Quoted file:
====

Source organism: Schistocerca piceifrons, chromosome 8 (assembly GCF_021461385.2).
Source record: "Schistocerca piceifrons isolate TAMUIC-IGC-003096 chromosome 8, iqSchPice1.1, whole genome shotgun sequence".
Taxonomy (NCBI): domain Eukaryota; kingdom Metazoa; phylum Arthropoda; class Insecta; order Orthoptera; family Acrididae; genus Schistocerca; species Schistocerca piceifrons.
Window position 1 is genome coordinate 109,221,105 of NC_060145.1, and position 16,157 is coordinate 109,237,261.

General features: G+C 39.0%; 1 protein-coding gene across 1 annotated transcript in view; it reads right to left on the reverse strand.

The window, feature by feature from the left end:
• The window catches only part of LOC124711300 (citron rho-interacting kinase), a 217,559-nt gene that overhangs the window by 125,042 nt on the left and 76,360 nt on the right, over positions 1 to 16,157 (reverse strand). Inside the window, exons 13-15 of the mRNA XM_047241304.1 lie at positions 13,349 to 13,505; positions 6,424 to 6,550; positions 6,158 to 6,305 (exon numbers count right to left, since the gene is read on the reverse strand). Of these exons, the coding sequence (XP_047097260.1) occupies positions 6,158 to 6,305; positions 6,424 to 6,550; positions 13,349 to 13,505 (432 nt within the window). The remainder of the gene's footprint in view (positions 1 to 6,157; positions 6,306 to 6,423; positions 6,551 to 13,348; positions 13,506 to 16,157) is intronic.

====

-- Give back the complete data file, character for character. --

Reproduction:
Source organism: Schistocerca piceifrons, chromosome 8 (assembly GCF_021461385.2).
Source record: "Schistocerca piceifrons isolate TAMUIC-IGC-003096 chromosome 8, iqSchPice1.1, whole genome shotgun sequence".
Taxonomy (NCBI): domain Eukaryota; kingdom Metazoa; phylum Arthropoda; class Insecta; order Orthoptera; family Acrididae; genus Schistocerca; species Schistocerca piceifrons.
Window position 1 is genome coordinate 109,221,105 of NC_060145.1, and position 16,157 is coordinate 109,237,261.

General features: G+C 39.0%; 1 protein-coding gene across 1 annotated transcript in view; it reads right to left on the reverse strand.

The window, feature by feature from the left end:
• The window catches only part of LOC124711300 (citron rho-interacting kinase), a 217,559-nt gene that overhangs the window by 125,042 nt on the left and 76,360 nt on the right, over positions 1 to 16,157 (reverse strand). Inside the window, exons 13-15 of the mRNA XM_047241304.1 lie at positions 13,349 to 13,505; positions 6,424 to 6,550; positions 6,158 to 6,305 (exon numbers count right to left, since the gene is read on the reverse strand). Of these exons, the coding sequence (XP_047097260.1) occupies positions 6,158 to 6,305; positions 6,424 to 6,550; positions 13,349 to 13,505 (432 nt within the window). The remainder of the gene's footprint in view (positions 1 to 6,157; positions 6,306 to 6,423; positions 6,551 to 13,348; positions 13,506 to 16,157) is intronic.